I’m excited that The Wolf of Descarta, the first novel in my new series, has earned some accolades from reviewers:
“A remarkably descriptive dystopian sci-fi adventure.”
“A backdrop of psychic/machine-world-melded/phantasmagoria impels the coolest of stories with ease.”
“Pike shows an ability to blend good solid science fiction with today’s RPG craze.”
“A rollercoaster ride, filled with hard turns and twists, unpredictable and thrilling.”
“Wonderful and terrifying.”
“It wasn’t what I expected and I found it uniquely interesting.”
“The pace is moderate with good grounding and the world building is amazing.”
“Each chapter, like a game level, reveals surprising new information about the world and character abilities, creating greater engagement for the reader.”
“So if you are a sci-fi aficionado, and love original concepts mixed with ax-wielding badassery and sexy vixens, this book is for you!”
I’ve also learned some things about my readers’ expectations that I’m incorporating into the sequel to TWoD, which is scheduled for release during the fourth quarter of 2014.
Take, for instance, which characters are currently considered popular and which ones readers are curious to learn more about. My universe is much larger than I could hope to introduce in a single book, and receiving feedback about which aspects of it should be brought into the foreground is helping to guide my hand as well.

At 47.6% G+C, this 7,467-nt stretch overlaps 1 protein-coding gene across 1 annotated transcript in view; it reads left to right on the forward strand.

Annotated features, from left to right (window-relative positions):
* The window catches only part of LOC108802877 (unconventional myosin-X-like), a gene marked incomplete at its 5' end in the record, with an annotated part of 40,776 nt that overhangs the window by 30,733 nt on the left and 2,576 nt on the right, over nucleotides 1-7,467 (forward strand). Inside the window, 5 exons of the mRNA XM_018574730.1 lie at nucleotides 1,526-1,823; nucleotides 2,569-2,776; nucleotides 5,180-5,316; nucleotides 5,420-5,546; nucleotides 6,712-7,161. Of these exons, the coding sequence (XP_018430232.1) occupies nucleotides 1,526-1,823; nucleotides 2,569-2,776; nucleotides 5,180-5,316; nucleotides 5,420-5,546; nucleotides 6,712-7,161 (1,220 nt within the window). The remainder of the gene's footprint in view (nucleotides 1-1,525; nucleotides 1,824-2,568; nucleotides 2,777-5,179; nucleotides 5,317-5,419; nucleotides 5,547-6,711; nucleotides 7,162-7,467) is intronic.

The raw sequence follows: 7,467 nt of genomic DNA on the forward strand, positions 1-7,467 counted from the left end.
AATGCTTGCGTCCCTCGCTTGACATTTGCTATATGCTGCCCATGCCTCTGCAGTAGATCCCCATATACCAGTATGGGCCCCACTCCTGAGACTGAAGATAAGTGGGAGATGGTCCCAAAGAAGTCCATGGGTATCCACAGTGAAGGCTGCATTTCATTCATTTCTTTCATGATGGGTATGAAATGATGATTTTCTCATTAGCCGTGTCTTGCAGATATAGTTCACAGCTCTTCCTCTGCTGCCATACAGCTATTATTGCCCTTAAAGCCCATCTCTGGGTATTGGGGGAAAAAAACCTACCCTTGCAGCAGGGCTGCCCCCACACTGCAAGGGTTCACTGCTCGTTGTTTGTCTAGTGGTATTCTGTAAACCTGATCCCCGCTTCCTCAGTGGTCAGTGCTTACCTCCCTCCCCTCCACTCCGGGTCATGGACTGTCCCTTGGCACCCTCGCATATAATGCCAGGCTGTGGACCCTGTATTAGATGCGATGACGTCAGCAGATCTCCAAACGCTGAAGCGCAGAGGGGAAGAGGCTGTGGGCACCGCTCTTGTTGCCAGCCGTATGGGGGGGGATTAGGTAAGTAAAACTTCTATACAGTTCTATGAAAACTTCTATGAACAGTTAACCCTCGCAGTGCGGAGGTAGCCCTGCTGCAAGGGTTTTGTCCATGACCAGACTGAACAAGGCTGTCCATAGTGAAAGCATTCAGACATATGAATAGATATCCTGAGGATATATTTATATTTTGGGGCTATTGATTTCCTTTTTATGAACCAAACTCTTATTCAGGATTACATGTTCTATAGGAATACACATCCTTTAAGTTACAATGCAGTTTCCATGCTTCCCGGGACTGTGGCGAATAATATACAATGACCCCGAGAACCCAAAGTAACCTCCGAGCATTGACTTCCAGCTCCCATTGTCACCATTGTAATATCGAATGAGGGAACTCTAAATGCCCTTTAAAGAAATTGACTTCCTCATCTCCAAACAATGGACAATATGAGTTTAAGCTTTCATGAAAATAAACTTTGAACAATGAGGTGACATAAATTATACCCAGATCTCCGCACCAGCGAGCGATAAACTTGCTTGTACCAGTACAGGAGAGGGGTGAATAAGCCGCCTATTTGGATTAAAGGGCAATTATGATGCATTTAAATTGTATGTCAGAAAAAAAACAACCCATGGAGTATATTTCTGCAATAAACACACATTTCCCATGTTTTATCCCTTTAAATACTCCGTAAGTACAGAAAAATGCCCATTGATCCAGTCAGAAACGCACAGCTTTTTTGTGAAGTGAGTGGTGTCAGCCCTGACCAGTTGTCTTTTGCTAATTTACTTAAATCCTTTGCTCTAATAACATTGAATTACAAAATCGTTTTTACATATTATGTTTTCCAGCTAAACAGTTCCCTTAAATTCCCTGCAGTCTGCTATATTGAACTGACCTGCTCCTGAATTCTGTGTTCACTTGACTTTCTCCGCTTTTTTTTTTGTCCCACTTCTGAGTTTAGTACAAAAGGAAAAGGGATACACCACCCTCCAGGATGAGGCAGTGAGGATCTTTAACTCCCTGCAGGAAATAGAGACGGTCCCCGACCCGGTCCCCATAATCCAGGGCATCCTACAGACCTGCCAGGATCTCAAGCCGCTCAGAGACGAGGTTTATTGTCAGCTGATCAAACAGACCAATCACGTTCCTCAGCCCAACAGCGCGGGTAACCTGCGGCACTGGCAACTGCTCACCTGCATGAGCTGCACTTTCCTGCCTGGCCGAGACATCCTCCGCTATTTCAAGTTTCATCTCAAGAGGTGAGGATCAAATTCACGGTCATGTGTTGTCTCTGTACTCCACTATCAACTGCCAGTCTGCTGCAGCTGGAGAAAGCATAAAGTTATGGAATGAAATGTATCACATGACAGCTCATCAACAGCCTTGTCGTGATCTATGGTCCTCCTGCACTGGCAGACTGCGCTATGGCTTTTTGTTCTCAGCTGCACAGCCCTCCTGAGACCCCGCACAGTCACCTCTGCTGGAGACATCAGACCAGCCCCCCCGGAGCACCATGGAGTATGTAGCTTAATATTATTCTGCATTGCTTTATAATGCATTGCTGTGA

So, what can readers expect from a sequel to TWoD?
Jaren Reese (and Balmus) will obviously return, as will the love triangle between Kara Faldern (Petra) and Brea Morgen. Readers can expect to see a lot more of Renton Hayes and Isaac Zephyr, as both of these characters have their own arcs in the expanding universe that will become just as important as Reese’s story. Victoria will struggle with becoming “human” in a universe where biological beings are breaking down yet machines have no personal rights. Miyoko Hirigashi will struggle with a decision she and her comrades could regret for the foreseeable future. Janus Almani’s backstory and the Asenti Convention will be further explained through neurological meddling (that I don’t intend to spoil at this juncture). How the Ravers, as an organization, fit into the Shadow Government’s post-postmodern model of society will become clearer, and, of course, a new enemy will emerge that will make the showdown at the end of TWoD look like the video game equivalent of a turn-based battle with a mid-boss.
As for fully explaining what the aliens are up to and why the Dream Box exists? Leave me something for the third installment. I can promise to tease you a little, at least.
Betrayal at Phobos will probably fit more easily into the genre of Science Fiction than the first book, which has caused some reviewers to refer to me as a “Fantasy author”. Because much of the action of the book takes place in our solar system, I’ve had to do some research into things like the moons of Mars and speculate quite a bit about how the human race would logically expand throughout space. (As a small spoiler, the blue collars and red collars that signify castes within The Dream Box series originally designated residents of Earth and Mars respectfully.) There will be space combat this time around, more political intrigue, more plot twists, more mind hacking, more simulation, more wild Fantasy battles in Cyberspace, and, as the title implies, no small amount of betrayal.
Yes, chivalry will still be a theme despite the futuristic setting. Balmus’s characterization demands it, and I wouldn’t dream of writing a story without some representation of knighthood. I’m pretty sure it would unmake me to do so.
If you haven’t gotten your hands on The Wolf of Descarta and are interested, click on “Order My Books” for more information. Please feel free to leave me a review on Amazon. I believe that storytelling should be a dialogue between the writer and his or her readers, not a lecture.